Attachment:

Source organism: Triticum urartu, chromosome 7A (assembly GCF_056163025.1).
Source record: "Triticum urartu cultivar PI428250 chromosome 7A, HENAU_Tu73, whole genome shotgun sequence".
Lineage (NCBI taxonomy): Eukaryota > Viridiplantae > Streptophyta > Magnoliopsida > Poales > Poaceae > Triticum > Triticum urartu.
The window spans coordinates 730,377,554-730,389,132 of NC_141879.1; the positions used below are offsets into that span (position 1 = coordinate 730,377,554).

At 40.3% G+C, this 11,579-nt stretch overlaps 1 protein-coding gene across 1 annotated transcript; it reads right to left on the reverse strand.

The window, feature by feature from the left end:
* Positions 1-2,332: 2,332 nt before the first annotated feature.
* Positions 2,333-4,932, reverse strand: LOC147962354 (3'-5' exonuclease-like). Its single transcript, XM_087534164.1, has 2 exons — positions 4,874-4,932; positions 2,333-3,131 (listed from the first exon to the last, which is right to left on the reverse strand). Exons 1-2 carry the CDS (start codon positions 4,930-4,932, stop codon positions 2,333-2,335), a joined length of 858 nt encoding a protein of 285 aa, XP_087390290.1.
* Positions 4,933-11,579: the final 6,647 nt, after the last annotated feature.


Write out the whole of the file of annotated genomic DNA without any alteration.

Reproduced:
Source organism: Triticum urartu, chromosome 7A (assembly GCF_056163025.1).
Source record: "Triticum urartu cultivar PI428250 chromosome 7A, HENAU_Tu73, whole genome shotgun sequence".
Lineage (NCBI taxonomy): Eukaryota > Viridiplantae > Streptophyta > Magnoliopsida > Poales > Poaceae > Triticum > Triticum urartu.
The window spans coordinates 730,377,554-730,389,132 of NC_141879.1; the positions used below are offsets into that span (position 1 = coordinate 730,377,554).

At 40.3% G+C, this 11,579-nt stretch overlaps 1 protein-coding gene across 1 annotated transcript; it reads right to left on the reverse strand.

The window, feature by feature from the left end:
* Positions 1-2,332: 2,332 nt before the first annotated feature.
* Positions 2,333-4,932, reverse strand: LOC147962354 (3'-5' exonuclease-like). Its single transcript, XM_087534164.1, has 2 exons — positions 4,874-4,932; positions 2,333-3,131 (listed from the first exon to the last, which is right to left on the reverse strand). Exons 1-2 carry the CDS (start codon positions 4,930-4,932, stop codon positions 2,333-2,335), a joined length of 858 nt encoding a protein of 285 aa, XP_087390290.1.
* Positions 4,933-11,579: the final 6,647 nt, after the last annotated feature.